Everything about my writing life changed for the better since I developed patience. I never rush a story out of the house or onto the page. If I get to the point in a story where everything is real quiet, I have learned that it might mean I need to set it down until I can hear what needs to happen next, or it might mean that it’s time for an actual quiet scene on the page. I write in the morning. Longhand. Staring at a wall. Drinking pots of decaf green tea. Sometimes I light a candle.
There’s a phone in the room I write in (which is the bedroom) but the ringer is turned off. The ringer is turned off on the phone downstairs as well. Also, every single person in my life is supportive of my writing.
CCF: So are you at the beginning of your writing career, with no idea where it’s going, or do see the end well enough now to be filling in the gap between beginning and ending?
MR: I think the end of my writing career will arrive with my death.
Although I’ve only been getting published fairly recently, all those years when I was, to borrow a term from, I believe, Ted Solotaroff, “writing in the cold” are also part of my writing career.
There are a lot of distractions from the actual work. Some of the most seductive of these come dressed up as some aspect of the writing life.
I’ve decided not to spend my creative energy on plotting a career. I don’t really understand that stuff anyways. Currently, I’m at the tidying up stage of a novel I’ve been working on. I have about four short stories started, and I’m in the final draft of another one. I don’t, generally, have so many short stories going at once but I needed a short story in my novel and it took several attempts for me to find the right one. I actually forgot I even had those other story beginnings until a couple of weeks ago. Sort of like finding the hidden chocolate!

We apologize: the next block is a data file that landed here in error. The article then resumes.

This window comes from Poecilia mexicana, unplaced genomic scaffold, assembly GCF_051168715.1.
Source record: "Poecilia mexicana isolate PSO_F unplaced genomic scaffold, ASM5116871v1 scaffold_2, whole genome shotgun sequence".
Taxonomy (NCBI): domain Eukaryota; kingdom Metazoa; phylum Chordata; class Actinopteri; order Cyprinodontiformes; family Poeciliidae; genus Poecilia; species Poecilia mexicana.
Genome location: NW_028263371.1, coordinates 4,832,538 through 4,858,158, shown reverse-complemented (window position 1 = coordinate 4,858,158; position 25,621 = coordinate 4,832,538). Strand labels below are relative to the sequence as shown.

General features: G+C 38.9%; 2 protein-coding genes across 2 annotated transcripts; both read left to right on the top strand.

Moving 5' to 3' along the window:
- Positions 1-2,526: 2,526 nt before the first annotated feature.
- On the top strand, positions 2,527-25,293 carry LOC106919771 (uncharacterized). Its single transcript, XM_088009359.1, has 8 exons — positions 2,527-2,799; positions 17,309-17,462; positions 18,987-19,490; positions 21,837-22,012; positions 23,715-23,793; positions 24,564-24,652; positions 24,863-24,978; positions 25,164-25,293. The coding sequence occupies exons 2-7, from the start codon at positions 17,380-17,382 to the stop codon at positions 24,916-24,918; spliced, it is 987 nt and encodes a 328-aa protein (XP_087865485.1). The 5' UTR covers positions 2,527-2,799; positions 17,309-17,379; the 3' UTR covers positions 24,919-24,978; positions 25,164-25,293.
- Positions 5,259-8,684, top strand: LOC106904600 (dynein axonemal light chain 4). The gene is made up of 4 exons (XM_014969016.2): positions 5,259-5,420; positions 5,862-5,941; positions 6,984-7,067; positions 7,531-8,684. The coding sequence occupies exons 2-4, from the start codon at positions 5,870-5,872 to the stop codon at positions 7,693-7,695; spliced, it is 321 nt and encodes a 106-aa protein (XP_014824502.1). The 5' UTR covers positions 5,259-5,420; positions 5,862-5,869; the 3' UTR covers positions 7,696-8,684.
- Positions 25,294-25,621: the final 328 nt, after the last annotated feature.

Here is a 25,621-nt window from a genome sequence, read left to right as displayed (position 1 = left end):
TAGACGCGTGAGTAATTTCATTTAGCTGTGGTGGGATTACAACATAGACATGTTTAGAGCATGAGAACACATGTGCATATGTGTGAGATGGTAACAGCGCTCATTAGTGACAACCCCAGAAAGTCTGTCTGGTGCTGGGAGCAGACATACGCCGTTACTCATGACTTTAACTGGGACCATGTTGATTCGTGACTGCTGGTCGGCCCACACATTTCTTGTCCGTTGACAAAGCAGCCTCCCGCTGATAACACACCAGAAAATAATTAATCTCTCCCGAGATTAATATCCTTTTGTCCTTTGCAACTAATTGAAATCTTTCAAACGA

I have another story which I think is finished but I’m letting it sit for a bit, to be sure. Sometimes I write poetry.
CCF: Do you have any new stories coming out soon we can look for?
MR: I have two stories coming out in Fantasy and Science Fiction. I don’t know when, exactly. One is a three-threaded story, two main characters who tell stories and the story between them, called “Cold Fires.” The other story is quite a bit darker. It’s called “A Very Little Madness Goes a Long Way.” I also have a horror story, “Art is Not a Violent Subject” being published in the new Ratbastard chapbook, Rabid Transit 3.
CCF: So. What’s for lunch today?
MR: I had yoghurt with blueberries.
CCF: Mmm, blueberries. Is it fresh blueberry season already? Thank you so much for your answers to these questions, Mary. I feel very honoured to be the first person to interview you. Good luck with your writing.
MR: Charlie, Thank you. This has actually been interesting. Good luck to you, as well. Oh, and sorry, the blueberries were frozen.
The Girl Who Ate Butterflies
Fantasy and Science Fiction, August 1999
reprinted in Ideomancer, May 2004
Fantasy and Science Fiction, July 2000
Fantasy and Science Fiction, February 2001
Fantasy and Science Fiction, August 2002
Fantasy and Science Fiction, January 2003
Bread and Bombs
Fantasy and Science Fiction, April 2003
reprinted in Year’s Best SF 9, edited by Hartwell and Cramer
reprinted in Year’s Best Fantasy and Horror, Vol. 17, edited by Datlow and Link & Grant
The Super Hero Saves the World
Fantasy and Science Fiction, June 2003
The Chambered Fruit
Fantasy and Science Fiction, August 2003
Peace on Suburbia
Fantasy and Science Fiction, December 2003
reprinted in Year’s Best Fantasy 4, edited by Hartwell and Cramer
Ontario Review, Fall/Winter 2003
reprinted in Ideomancer, April 2004
Fantasy and Science Fiction, March 2004
More Beautiful than You
Ideomancer, June 2004
Fantasy and Science Fiction, forthcoming
A Very Little Madness Goes a Long Way
Fantasy and Science Fiction, forthcoming
Art is Not a Violent Subject
Rabid Transit 3, forthcoming